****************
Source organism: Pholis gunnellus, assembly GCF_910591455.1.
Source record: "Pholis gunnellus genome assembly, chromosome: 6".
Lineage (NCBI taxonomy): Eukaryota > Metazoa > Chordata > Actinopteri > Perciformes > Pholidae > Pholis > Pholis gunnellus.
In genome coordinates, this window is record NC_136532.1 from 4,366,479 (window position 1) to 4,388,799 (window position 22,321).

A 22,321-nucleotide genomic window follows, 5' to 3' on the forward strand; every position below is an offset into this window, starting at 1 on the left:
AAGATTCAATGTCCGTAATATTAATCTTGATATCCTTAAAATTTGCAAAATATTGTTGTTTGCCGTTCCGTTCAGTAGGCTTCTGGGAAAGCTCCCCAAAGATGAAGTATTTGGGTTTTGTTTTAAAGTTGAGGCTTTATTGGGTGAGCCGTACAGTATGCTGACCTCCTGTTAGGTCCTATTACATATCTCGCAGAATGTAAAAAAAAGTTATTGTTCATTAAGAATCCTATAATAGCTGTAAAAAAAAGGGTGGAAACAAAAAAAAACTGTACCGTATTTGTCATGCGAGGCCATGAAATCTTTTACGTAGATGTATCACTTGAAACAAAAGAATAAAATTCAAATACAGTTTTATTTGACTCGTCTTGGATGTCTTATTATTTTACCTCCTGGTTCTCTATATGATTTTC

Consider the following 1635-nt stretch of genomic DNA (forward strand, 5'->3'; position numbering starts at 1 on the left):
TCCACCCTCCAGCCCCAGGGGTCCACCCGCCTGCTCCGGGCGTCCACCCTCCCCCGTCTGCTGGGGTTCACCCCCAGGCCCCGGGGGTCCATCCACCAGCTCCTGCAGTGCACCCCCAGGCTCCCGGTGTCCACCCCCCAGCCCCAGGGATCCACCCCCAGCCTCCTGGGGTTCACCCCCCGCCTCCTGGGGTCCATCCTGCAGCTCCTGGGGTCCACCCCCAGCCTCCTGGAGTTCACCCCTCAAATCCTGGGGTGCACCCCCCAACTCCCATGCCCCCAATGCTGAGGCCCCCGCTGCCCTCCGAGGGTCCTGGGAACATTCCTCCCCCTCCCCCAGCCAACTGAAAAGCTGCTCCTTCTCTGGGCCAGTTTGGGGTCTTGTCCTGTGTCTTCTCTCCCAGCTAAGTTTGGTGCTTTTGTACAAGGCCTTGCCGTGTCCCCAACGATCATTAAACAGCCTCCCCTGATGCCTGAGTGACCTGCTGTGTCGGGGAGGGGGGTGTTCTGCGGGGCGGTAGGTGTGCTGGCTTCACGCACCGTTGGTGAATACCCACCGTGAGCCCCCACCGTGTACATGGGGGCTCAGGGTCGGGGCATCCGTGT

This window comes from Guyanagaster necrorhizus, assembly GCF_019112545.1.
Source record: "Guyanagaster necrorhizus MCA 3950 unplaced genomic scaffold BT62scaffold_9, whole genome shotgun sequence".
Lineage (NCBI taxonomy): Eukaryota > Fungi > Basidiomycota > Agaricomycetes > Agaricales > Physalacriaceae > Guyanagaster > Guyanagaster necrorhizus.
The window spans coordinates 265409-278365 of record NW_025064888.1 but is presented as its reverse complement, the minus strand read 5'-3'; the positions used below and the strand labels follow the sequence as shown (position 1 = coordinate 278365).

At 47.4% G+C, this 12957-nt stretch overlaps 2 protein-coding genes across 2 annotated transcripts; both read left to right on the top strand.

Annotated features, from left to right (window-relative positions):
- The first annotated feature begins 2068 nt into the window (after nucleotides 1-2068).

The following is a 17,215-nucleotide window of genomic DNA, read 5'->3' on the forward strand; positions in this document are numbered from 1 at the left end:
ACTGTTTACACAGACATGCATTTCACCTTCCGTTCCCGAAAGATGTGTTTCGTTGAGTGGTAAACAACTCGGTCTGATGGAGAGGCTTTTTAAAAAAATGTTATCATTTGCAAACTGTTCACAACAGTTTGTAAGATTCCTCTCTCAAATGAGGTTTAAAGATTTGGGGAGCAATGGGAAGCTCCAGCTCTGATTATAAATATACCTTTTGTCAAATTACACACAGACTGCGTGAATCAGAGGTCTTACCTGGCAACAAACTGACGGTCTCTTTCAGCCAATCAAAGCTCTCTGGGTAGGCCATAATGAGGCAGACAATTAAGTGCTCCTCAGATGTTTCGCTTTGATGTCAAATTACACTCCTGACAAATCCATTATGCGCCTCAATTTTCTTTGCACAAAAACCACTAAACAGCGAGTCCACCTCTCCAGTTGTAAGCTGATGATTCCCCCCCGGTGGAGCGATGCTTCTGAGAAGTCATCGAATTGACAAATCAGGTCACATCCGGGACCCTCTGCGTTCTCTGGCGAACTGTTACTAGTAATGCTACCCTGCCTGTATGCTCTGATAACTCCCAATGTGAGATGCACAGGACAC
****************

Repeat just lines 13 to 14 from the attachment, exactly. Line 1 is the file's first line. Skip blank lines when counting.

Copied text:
At 47.4% G+C, this 12957-nt stretch overlaps 2 protein-coding genes across 2 annotated transcripts; both read left to right on the top strand.

Annotated features, from left to right (window-relative positions):